This battle was fought in the midst of gloom and anguish. Blood, and fire, and vapor of cannon-smoke filled all the air. Hundreds of thousands of our bravest and best had entered untimely graves. Hundreds of thousands breathed painful breath, eating the bread of affliction in Southern prisons, lying torn and shattered on the nation's couches, or wandering among us, with riven frames and pallid faces, fragments of their then vigorous and manly selves. Crape covered many a heart that then was bright with bridal bloom. Children cried for fathers whose bones unburied looked up to the pitying and

avenging eyes of God. Mothers by scores of thousands had become Naomis and Rachels. Wives by tens of thousands were going down in sorrow to the grave. What a land! lamentation and mourning, the screaming ball and the wailing household joining in doleful miserere. Starvation over hundreds of miles that then flourished in plenty; and worse than all, brothers aiming the rifle at each others' hearts that then were dwelling together in unity.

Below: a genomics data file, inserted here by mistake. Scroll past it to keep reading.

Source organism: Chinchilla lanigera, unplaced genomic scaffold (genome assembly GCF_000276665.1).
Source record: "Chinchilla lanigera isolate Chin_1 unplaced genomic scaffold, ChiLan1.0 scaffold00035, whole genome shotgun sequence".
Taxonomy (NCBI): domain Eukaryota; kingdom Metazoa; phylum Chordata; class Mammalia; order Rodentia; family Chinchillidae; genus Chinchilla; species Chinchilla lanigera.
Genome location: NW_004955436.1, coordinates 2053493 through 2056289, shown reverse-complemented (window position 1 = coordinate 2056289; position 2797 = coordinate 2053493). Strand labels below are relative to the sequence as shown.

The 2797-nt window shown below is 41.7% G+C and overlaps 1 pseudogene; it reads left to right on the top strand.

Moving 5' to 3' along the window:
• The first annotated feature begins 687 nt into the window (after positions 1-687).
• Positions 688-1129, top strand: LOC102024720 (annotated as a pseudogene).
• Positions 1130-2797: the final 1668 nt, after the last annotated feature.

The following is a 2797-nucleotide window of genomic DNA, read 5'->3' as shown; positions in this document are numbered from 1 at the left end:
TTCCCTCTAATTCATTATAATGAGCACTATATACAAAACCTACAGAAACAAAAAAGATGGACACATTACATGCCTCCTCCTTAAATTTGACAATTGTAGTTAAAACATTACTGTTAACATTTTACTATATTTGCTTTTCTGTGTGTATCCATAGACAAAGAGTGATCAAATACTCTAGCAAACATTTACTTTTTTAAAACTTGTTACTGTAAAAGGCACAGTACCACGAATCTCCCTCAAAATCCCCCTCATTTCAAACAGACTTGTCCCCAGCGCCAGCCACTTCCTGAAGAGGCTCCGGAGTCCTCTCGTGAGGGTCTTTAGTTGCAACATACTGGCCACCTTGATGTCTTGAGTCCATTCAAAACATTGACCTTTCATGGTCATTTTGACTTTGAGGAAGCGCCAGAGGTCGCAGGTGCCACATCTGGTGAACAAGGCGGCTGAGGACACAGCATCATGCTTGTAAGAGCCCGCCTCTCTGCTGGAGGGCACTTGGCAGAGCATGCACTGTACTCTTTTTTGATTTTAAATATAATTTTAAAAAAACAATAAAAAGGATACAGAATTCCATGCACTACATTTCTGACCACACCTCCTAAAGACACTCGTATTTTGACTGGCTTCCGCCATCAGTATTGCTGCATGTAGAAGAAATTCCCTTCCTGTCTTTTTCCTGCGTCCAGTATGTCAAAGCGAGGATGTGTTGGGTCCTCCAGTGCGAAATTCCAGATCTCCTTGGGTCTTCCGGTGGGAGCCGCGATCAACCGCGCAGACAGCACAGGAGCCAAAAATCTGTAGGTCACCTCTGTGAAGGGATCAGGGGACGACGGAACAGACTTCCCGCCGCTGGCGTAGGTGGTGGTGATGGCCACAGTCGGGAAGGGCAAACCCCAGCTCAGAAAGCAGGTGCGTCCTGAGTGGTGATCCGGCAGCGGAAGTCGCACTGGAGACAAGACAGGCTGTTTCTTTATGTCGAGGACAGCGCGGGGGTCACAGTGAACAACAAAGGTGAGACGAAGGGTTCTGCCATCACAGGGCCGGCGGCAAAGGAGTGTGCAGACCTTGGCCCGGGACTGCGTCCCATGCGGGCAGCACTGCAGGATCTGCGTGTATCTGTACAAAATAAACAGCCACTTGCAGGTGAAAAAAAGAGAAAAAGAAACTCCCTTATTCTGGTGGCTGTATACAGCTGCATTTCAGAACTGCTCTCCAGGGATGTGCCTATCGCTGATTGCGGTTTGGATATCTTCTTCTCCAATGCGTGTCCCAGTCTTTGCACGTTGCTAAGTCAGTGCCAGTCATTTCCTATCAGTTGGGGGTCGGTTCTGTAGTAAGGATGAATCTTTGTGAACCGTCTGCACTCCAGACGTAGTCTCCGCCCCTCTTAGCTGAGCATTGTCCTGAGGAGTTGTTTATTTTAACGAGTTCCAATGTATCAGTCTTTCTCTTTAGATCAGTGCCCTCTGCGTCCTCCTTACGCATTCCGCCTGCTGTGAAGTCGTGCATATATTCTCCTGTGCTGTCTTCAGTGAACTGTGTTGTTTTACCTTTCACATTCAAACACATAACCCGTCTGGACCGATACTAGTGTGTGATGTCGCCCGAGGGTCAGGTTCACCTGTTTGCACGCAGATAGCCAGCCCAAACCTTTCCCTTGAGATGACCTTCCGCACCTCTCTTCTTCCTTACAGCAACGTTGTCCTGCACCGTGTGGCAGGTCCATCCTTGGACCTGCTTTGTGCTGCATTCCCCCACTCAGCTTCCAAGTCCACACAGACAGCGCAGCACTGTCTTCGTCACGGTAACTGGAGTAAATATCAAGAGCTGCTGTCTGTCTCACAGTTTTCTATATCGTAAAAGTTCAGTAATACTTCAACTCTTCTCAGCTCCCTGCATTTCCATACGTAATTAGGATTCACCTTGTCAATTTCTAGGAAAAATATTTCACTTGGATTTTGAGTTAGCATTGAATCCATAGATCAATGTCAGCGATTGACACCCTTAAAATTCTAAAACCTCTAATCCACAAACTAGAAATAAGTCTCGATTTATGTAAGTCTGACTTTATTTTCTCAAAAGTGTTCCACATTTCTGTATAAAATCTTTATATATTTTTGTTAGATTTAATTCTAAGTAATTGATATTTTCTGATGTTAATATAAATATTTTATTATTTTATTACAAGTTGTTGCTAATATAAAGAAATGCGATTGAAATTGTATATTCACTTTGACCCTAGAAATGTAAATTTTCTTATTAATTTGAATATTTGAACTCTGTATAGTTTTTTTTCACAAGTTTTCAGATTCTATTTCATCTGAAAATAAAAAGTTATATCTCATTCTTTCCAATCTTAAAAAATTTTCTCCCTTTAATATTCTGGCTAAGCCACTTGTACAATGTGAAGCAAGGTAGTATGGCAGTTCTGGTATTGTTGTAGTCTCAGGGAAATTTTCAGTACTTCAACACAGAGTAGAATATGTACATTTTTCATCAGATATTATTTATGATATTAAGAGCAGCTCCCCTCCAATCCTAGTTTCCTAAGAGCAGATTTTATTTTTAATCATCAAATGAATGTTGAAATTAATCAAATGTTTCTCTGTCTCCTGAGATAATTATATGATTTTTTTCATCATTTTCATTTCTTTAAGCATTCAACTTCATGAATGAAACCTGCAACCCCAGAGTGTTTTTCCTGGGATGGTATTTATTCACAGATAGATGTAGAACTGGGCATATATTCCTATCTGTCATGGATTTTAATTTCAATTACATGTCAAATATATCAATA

Can we say that an election proceeding under such circumstances is superior to its peaceful predecessor? Yes, even in these very elements is it superior. Look beneath the calm exterior of the former campaign. Over all that vast domain where now war rolls its bloody surges rested the gloom of hell. Millions of delicate women wrought daily in the field without reward except the lash of the master, and were nightly scourged to most horrible service. Millions of men were subject to like unmitigated toil, and to hardly less agony unutterable as they were compelled helplessly to behold their dearest selves the dreadful victims of their oppressors' lust. Everywhere the auction-block was mounted by Christians, while demons in human guise discussed their points as they would those of beasts, but with a ferocity of passion such as no legitimate and lower merchandise awakens. The husband and wife, whom God had joined together, man rent asunder. The babe was torn from its mother's breast. The saintly maiden was cast into the lecherous clutch of a fiendish buyer; and all this was sanctioned by the professed Church of Jesus Christ. Deacons, vestrymen, and class-leaders, ministers and bishops, vied with the rumseller, the gambler, and the avowed libertine in this traffic of hell. Not of the Father's house, but of the Father's sons and daughters, did they make merchandise. All Churches ran together to see which should soonest reach this goal of Satan. They all alike threw off the impediments of Northern conscience and communion that they might the more easily surpass their rivals in their diabolic race. Bishop Polk and Bishop Pierce, Dr. Palmer and Dr. Manly led their several hosts down the steep places of sin into this gulf of perdition. They yet retained the form and likeness of sacramental hosts of God's elect, though with no divine presence within them and only divine justice overhanging them. As we saw their